~ How to: Velvet (Tenderize) Protein the Chinese Way ~
I love and cook Chinese food, but, it wasn't until 5-6 years ago that I learned a "trick" that jettisoned my Chinese food from really good to restaurant quality. Background: I would meticulously slice, dice and prep meat, chicken or shrimp (along with a lot of vegetables) in anticipation of a fabulous Chinese stir-fry. At the end of the day, dinner was wonderful, but, the protein just didn't have that signature "velvety" soft texture I adore in Chinese restaurants and take-out. I am here to reveal an age old technique, integral to Chinese cooking, for "tenderizing" proteins and it doesn't involve pounding -- it involves giving it a protective coating to keep it soft.
Velveting: A technique used to coat proteins to protect them from overcooking.
Learning how to velvet meat is as important to Chinese cooking as browning meat is to French cooking. When stir-fried, proteins (like beef, chicken, pork and shrimp) can be tender, but not nearly as tender as those that are velveted first. Velveting involves coating and marinating desired-sized pieces of meat in a mixture of cornstarch, rice wine, egg whites, salt, sugar and sometimes soy sauce for about 30-45 minutes. The meat is then bathed in barely simmering water or warm oil for 30-45 seconds, just to the verge of being cooked through (which is ideal for stir-frying). Velveting can be done well in advance of stir-frying, but, if you plan on refrigerating it at all or overnight, you must do it in water, as the oil method becomes "funky" in the refrigerator.
Note: From a personal standpoint, I find the water method much more manageable. Unless you stir-fry all the time or all day long, like restaurants and Chinese housewives do, the oil method wastes a lot of oil for an occasional Chinese meal, so, hands down, it's the water method for me.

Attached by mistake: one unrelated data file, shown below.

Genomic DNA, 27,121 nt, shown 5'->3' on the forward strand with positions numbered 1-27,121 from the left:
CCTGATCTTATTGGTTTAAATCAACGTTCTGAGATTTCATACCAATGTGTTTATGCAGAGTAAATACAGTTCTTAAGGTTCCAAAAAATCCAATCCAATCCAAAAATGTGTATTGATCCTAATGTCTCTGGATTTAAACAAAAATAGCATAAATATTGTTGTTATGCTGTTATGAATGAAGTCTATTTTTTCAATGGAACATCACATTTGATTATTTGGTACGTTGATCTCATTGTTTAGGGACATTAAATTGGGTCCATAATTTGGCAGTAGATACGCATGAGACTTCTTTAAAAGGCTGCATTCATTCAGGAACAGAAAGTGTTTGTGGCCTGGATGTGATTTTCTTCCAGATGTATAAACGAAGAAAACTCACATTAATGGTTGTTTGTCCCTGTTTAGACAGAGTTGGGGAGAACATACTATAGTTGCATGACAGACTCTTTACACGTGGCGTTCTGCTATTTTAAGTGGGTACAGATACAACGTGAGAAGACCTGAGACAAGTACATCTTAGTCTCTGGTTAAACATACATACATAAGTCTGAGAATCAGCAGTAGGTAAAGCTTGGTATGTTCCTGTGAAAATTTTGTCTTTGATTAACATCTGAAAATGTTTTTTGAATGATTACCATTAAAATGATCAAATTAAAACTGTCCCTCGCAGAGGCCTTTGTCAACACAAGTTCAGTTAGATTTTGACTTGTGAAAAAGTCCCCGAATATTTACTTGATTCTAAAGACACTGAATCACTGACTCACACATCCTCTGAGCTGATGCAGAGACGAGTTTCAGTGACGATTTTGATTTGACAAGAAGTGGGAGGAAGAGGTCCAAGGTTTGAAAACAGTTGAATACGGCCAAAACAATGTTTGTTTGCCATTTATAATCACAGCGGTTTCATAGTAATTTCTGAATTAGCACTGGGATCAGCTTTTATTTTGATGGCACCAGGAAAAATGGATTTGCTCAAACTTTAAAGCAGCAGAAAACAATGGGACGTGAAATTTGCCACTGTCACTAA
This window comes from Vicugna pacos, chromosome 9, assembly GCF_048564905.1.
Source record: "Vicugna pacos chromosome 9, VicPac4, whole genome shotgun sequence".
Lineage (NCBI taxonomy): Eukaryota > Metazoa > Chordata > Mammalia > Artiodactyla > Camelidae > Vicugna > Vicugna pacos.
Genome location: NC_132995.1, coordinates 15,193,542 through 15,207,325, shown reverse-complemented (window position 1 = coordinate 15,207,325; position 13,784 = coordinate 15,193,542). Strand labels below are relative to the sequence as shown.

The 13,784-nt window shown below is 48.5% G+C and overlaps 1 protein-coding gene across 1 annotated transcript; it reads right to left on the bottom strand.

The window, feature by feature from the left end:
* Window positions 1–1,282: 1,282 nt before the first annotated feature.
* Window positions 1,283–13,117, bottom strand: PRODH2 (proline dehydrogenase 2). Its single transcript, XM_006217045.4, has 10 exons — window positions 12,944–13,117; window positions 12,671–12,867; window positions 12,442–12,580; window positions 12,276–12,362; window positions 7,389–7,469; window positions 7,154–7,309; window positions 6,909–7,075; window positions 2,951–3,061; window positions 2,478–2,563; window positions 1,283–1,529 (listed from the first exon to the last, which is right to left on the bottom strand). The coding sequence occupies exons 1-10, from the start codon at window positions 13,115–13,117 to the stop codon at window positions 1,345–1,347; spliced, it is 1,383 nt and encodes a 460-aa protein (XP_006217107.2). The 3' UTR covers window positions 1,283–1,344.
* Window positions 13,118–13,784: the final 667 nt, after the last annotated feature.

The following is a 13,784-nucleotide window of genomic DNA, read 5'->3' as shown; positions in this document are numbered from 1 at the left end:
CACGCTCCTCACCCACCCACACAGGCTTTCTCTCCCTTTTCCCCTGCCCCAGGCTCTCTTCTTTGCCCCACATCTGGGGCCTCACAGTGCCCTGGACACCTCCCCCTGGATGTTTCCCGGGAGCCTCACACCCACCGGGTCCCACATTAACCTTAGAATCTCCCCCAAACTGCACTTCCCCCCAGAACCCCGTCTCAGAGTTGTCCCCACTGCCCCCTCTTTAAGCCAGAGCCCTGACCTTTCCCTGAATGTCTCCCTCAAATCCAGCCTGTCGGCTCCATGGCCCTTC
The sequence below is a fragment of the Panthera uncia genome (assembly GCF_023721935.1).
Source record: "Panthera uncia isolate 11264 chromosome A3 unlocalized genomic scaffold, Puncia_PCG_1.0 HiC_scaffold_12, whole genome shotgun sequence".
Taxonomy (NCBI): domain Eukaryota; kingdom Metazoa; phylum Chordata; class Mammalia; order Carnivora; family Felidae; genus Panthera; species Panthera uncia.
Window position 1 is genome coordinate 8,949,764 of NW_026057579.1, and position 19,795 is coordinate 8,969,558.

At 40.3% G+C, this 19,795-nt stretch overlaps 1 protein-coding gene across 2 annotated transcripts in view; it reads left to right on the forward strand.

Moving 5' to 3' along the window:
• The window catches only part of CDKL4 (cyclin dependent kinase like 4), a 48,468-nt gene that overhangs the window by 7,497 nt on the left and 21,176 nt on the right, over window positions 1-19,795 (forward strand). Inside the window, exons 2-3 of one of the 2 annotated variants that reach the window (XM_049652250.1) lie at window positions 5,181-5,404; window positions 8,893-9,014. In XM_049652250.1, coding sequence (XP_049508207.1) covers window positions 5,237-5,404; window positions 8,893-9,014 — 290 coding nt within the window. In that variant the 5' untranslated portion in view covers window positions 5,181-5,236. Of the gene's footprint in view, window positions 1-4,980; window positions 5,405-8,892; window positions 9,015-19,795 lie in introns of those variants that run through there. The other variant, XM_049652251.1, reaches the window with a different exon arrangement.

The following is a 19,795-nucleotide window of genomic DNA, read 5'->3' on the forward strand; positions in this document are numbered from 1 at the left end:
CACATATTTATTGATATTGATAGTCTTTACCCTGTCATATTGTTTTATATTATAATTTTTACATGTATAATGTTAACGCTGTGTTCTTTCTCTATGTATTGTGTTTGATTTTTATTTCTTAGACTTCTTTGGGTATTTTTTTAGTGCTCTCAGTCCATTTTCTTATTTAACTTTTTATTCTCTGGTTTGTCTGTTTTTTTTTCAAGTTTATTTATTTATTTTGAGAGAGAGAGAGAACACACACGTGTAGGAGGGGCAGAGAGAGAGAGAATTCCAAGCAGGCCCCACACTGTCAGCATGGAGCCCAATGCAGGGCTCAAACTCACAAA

I am velveting strips of chicken tenderloin today.
1 pound chicken tenderloins or boneless, skinless breasts
Note: I'm cutting the chicken into strips today, but be sure to cut it or slice it as your recipe directs you to.
1 tablespoon rice wine (sake)
1 teaspoon soy sauce
1 large egg white
1 tablespoon cornstarch (use 1 1/2 tablespoons when velveting shrimp)
1/2 teaspoon sugar
1/4 teaspoon salt
1 tablespoon peanut oil (use 1 1/2 tablespoons when velveting shrimp)
~ Step 4. Place 1" of water in a 12" nonstick skillet along with 1 additional tablespoon of peanut oil.
Note: This timing will vary a bit depending how you have prepped your protein. Using an Asian spider or a slotted spoon, remove the chicken to a plate, cover with plastic wrap and set aside until stir-fry time.
Cover w/plastic wrap & set aside until stir-fry time:
Special Equipment List: cutting board, chef's knife, 1-gallon food storage bag; 1-cup measuring container; fork; 12" skillet, preferably nonstick; small colander; Asian spider or slotted spoon
"We are all in this food world together." ~ Melanie Preschutti
(Recipe, Commentary and Photos courtesy of Melanie's Kitchen/Copyright 2013)